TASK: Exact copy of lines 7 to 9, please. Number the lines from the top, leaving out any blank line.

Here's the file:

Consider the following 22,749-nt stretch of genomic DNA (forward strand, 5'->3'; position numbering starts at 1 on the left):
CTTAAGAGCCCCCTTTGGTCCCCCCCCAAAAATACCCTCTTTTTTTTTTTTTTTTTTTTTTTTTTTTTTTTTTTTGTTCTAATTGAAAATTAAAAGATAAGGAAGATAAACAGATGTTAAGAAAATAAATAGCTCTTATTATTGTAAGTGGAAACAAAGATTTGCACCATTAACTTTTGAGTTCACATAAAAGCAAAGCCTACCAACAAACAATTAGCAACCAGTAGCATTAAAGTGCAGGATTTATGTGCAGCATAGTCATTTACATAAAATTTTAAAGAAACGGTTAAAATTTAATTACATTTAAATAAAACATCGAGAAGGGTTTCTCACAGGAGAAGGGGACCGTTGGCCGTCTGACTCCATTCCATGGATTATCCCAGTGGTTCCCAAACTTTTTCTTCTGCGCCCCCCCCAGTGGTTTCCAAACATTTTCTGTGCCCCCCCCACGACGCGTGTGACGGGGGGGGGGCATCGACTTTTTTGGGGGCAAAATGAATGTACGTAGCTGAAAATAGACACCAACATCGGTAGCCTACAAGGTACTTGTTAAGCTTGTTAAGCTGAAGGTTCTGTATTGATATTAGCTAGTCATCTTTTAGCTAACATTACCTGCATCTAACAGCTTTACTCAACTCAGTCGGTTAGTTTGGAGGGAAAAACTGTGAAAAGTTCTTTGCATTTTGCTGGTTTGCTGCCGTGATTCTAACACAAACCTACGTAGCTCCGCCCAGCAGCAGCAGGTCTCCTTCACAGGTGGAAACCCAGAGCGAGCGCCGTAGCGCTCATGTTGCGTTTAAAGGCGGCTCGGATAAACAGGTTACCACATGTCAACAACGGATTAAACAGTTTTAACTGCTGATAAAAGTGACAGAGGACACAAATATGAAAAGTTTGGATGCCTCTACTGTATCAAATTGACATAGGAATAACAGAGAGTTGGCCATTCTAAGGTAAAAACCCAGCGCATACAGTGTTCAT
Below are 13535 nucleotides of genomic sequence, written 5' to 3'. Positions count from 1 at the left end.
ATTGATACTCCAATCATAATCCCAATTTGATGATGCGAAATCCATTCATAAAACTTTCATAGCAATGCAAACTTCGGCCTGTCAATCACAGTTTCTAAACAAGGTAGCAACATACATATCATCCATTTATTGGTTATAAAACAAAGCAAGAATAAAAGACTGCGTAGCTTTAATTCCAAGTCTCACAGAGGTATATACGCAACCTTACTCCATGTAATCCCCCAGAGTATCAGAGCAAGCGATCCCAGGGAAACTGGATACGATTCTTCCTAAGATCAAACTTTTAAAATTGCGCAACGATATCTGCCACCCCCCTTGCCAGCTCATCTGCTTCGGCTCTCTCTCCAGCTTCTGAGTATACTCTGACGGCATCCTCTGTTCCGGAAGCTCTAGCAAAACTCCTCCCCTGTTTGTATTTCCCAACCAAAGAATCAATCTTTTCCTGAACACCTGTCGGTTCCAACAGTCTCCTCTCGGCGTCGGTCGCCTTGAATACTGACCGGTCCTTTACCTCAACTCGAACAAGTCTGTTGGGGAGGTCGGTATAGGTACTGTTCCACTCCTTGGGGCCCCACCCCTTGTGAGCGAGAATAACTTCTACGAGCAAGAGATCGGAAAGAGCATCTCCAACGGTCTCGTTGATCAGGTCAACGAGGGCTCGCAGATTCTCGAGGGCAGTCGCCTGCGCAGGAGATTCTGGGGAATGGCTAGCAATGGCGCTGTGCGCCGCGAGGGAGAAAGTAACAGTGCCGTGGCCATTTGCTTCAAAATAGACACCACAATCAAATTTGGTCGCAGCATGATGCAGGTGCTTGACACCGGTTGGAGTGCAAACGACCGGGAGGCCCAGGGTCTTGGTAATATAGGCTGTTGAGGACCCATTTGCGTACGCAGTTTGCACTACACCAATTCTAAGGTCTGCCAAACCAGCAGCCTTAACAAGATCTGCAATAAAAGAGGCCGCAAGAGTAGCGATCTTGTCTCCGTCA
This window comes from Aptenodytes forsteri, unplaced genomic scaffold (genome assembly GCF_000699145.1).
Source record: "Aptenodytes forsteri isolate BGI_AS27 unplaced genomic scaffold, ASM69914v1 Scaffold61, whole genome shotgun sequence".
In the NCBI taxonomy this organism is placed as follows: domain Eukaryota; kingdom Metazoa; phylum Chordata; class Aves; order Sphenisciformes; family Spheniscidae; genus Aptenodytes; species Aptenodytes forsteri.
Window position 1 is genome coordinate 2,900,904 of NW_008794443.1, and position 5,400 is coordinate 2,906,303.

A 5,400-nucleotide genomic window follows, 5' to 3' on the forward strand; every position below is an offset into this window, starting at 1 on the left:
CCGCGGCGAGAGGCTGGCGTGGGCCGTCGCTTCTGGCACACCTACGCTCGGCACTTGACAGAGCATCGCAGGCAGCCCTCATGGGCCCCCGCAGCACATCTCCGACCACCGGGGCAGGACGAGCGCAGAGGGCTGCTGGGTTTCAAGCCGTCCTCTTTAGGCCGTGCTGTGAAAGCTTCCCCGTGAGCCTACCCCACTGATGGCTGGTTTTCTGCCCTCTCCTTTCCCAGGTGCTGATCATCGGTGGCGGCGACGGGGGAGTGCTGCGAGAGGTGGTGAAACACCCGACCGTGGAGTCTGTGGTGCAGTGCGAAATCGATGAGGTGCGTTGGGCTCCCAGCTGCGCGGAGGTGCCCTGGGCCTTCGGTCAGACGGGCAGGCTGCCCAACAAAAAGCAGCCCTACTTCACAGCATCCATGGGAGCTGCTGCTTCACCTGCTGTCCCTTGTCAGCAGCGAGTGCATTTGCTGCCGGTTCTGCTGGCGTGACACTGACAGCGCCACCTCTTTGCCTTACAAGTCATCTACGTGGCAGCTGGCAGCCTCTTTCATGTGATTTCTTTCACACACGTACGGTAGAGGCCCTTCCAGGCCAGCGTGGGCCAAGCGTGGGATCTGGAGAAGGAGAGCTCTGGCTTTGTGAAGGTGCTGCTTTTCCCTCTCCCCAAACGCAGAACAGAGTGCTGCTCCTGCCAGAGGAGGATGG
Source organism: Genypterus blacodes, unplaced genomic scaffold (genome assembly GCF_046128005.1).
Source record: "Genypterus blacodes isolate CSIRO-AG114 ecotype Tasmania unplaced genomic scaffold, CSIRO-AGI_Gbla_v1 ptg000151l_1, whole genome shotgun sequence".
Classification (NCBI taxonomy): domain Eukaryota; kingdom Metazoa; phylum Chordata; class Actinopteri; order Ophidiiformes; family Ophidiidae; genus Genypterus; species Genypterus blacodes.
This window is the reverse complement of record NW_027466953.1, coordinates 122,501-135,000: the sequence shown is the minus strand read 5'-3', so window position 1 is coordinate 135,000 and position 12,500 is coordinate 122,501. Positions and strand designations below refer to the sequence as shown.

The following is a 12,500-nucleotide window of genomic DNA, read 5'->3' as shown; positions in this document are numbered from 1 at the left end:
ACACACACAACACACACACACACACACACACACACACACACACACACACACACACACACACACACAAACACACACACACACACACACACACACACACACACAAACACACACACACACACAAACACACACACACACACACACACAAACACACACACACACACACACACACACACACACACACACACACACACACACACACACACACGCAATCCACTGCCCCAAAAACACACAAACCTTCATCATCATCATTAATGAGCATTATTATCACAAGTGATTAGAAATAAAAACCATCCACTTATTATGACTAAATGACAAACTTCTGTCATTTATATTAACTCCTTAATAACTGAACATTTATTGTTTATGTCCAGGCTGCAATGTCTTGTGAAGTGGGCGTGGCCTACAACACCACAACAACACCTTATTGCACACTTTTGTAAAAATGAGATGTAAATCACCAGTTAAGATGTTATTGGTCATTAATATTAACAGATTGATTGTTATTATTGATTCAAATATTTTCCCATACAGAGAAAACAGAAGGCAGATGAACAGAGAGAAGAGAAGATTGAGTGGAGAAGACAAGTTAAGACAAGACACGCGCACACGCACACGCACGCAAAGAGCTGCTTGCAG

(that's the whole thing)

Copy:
In the NCBI taxonomy this organism is placed as follows: domain Eukaryota; kingdom Metazoa; phylum Chordata; class Aves; order Sphenisciformes; family Spheniscidae; genus Aptenodytes; species Aptenodytes forsteri.
Window position 1 is genome coordinate 2,900,904 of NW_008794443.1, and position 5,400 is coordinate 2,906,303.

A 5,400-nucleotide genomic window follows, 5' to 3' on the forward strand; every position below is an offset into this window, starting at 1 on the left: